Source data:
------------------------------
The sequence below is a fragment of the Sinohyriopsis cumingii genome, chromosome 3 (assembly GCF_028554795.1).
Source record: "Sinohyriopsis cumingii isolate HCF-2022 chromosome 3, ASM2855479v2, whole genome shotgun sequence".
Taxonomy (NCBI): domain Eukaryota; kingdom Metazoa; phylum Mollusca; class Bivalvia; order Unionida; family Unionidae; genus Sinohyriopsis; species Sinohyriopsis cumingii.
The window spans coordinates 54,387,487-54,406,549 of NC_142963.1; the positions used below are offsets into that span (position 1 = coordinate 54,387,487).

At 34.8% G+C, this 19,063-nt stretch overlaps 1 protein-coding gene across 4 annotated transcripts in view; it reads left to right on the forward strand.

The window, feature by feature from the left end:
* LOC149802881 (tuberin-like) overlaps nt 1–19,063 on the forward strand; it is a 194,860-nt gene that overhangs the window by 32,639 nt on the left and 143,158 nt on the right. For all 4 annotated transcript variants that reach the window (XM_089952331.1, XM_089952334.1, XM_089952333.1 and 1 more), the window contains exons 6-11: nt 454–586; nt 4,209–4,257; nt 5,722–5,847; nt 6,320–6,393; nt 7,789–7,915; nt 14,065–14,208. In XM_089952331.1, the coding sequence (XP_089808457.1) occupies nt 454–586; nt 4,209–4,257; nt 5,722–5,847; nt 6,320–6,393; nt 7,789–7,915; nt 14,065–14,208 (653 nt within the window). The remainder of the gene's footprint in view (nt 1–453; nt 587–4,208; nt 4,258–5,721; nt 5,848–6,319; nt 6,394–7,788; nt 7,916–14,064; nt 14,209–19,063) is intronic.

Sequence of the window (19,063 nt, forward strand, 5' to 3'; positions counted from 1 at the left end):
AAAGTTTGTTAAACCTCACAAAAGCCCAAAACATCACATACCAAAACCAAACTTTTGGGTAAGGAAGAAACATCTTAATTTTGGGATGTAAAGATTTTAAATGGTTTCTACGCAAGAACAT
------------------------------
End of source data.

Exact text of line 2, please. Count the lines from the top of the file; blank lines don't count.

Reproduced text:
Source record: "Sinohyriopsis cumingii isolate HCF-2022 chromosome 3, ASM2855479v2, whole genome shotgun sequence".